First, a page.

Whether you are going to sailing school here on Vancouver island or wherever you may be learning to sail, basic navigation is a fundamental skill that all sailors need to acquire.
Learning how to navigate a boat either using traditional paper charts or a chartplotter or charting app, is something that a sailing school will definitely be teaching you depending on the course you take, as it critical to know how to reach your intended destination safely and efficiently avoiding any underwater obstructions and guiding you safely through even well known waters. Many boats have been lost due to poor navigation, even with modern electronics that most sailors now take for granted, therefore basic navigation is an essential sailing school skill to learn!
There are two fundamental sides to navigation;
1. To know exactly where you are at any given moment
2. Knowing which way to go in order to best reach your intended destination.
Understanding the traditional methods used is very helpful in case modern electronics fail you at a critical point.
Using Paper Charts for navigation
It is best to always have on board and know how to read the traditional paper charts, even if you are also using a GPS enabled chartplotter or apps.
The charts should always be the most recent published if possible and in an appropriate scale. It is now possible to download the latest paper charts and print them yourself.
Know where you are!
You need to maintain a sense of your position by taking in around you any aids to navigation, such as local landmarks, coloured buoys, lighthouses or lighted buoys, and taking compass bearings to shore features.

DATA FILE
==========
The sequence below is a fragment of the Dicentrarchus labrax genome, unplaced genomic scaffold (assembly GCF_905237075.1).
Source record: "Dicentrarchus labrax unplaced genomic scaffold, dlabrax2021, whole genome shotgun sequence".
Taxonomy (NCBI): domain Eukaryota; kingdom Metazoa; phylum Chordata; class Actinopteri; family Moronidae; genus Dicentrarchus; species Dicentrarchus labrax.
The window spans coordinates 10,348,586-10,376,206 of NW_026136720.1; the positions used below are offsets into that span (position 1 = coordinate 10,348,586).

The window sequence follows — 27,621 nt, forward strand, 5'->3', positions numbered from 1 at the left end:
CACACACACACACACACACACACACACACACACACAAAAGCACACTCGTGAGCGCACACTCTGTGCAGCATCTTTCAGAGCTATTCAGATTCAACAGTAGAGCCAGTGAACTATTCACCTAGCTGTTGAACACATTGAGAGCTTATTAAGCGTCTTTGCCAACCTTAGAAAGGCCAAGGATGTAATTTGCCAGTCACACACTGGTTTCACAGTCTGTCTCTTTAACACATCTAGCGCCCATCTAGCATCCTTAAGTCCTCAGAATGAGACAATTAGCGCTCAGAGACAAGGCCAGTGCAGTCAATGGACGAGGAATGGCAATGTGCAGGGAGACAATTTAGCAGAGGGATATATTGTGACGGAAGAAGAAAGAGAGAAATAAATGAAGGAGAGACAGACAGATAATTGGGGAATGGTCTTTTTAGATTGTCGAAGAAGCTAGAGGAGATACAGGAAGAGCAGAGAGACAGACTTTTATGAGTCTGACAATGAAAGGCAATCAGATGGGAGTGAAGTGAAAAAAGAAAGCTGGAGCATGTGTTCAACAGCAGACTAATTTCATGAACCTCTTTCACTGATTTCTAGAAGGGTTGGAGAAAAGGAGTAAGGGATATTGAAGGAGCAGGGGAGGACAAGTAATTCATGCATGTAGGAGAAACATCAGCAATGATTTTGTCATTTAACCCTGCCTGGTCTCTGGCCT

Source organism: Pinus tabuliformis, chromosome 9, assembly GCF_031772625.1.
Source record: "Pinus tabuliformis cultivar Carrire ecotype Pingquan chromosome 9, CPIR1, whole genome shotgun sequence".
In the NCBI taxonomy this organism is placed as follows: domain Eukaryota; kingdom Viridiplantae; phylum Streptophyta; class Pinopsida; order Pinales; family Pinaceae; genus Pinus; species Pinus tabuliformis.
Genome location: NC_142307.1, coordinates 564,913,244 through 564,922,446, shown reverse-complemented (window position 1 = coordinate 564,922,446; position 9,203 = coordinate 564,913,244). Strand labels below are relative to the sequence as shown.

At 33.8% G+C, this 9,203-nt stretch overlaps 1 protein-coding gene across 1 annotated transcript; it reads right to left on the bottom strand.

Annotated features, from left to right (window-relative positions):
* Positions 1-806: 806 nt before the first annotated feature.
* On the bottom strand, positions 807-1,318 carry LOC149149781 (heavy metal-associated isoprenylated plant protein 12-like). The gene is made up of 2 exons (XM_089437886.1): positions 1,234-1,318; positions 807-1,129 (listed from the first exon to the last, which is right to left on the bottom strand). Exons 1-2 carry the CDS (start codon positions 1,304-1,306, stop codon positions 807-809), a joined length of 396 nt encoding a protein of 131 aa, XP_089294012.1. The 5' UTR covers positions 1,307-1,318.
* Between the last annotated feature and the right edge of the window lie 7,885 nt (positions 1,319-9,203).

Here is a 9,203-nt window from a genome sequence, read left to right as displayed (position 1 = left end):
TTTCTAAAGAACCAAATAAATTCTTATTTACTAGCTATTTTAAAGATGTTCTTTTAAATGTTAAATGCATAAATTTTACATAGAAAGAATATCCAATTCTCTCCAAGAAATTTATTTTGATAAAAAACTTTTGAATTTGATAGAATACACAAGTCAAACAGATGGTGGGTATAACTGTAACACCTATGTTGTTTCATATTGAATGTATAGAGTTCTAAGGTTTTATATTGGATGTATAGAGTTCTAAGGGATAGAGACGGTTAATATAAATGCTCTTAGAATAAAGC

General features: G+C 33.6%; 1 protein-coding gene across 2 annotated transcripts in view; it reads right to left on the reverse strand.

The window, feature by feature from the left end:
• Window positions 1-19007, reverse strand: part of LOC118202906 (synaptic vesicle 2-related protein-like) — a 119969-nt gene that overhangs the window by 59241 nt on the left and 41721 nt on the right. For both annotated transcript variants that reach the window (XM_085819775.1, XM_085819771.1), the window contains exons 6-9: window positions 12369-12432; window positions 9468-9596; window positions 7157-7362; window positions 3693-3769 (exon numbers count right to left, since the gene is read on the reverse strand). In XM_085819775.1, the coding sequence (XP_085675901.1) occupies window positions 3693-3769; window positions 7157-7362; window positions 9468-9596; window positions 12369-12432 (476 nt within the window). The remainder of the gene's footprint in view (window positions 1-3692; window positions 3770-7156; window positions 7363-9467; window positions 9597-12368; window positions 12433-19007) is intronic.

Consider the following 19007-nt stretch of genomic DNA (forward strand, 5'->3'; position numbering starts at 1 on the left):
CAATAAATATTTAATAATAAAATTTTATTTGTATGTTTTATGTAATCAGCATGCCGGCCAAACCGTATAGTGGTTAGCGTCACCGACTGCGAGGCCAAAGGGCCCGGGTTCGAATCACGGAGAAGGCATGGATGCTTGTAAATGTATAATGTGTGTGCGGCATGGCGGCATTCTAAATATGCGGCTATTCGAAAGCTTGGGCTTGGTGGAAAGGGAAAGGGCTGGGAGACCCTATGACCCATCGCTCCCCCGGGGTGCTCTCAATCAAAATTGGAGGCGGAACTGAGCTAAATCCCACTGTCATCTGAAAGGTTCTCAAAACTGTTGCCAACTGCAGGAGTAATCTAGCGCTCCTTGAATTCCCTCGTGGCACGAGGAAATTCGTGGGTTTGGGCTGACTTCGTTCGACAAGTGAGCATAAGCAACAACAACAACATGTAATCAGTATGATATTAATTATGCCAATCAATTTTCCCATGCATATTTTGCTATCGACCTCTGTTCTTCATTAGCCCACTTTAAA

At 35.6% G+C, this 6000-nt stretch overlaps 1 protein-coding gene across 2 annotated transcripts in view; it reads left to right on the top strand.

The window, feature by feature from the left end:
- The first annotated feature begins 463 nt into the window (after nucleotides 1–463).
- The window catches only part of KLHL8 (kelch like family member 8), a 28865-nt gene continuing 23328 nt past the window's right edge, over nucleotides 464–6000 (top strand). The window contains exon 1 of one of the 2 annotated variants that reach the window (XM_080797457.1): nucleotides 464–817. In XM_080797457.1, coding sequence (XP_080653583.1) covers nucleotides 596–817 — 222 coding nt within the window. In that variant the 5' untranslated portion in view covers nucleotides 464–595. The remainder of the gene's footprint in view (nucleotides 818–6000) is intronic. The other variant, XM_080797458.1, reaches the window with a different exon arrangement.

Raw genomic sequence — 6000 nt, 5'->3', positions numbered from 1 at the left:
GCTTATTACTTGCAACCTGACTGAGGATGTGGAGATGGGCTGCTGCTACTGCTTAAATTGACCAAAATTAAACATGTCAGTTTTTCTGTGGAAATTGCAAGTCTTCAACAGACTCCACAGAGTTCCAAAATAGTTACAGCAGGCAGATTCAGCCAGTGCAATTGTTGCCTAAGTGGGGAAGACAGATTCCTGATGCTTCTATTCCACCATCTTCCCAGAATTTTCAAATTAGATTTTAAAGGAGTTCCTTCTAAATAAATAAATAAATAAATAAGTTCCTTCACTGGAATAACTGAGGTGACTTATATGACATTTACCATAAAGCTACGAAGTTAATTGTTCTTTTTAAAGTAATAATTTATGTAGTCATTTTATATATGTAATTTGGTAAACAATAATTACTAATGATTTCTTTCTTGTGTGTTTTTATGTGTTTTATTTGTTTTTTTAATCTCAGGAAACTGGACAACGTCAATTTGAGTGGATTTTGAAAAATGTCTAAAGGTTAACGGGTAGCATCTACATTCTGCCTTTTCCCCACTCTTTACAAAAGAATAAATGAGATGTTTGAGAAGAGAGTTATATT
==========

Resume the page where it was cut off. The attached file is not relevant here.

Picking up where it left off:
So for example, observe a small island at 270 degrees and a lighthouse at 40 degrees, then use parallel rules lined up with the correct angles on the compass rose on the chart. Then pencil in the bearing lines back from these features and where these lines cross is your approximate position. To be even more accurate then you could take three lines of bearings.
Know which way to go!
To then plot your course from your current position to the destination that you want to reach, and taking into consideration any waypoints that you need to avoid or turn towards (such as a rocky headland for example). Firstly using the parallel rules, walk the line over to the compass rose in order to determine which direction to steer your boat. Then you can use chart dividers to measure the approximate distance to that point. You can also determine your boat’s speed in order to work how the approx time taken to reach your destination or waypoint. Then it is a good idea to continue to take bearings in order to make sure your changing position correlates to the course you have plotted on the chart.
Be aware of currents that can sweep you off course, as well as the fact that the boat will side slip downwind slightly as well.
Using Chartplotters and Charting Apps
If you are using chartplotters or navigational charting apps to aid in your sailing boat’s navigation then this is a great way of making it easy to see where you are, as an app can superimpose your position on the chart on the screen. Then you can use line of sight to head for your destination or plot the waypoints into the app which will then, in effect, build a route for you, so you then follow the line on the chart screen and steer along it.
However, there is no substitute for being able to plot your position manually as well, as you can go off course fairly easily because of currents or steering slightly off course. So these aids definitely have their place in the sailing school of navigation, but using both cautiously and plotting route lines into your charting app, gives you the best chance of safe passage to your destination.
There are of course others methods of navigation used by sailors over hundreds or years, such as estimating boat speeds by watching the motion of the water on nearby points or the hull of your boat. Using the boat’s depthfinder is another way, by comparing the measured depth onboard to the depth on the chart. Or of course celestial navigation, by using a sextant and calculating your position with the stars is a very traditional method of navigation.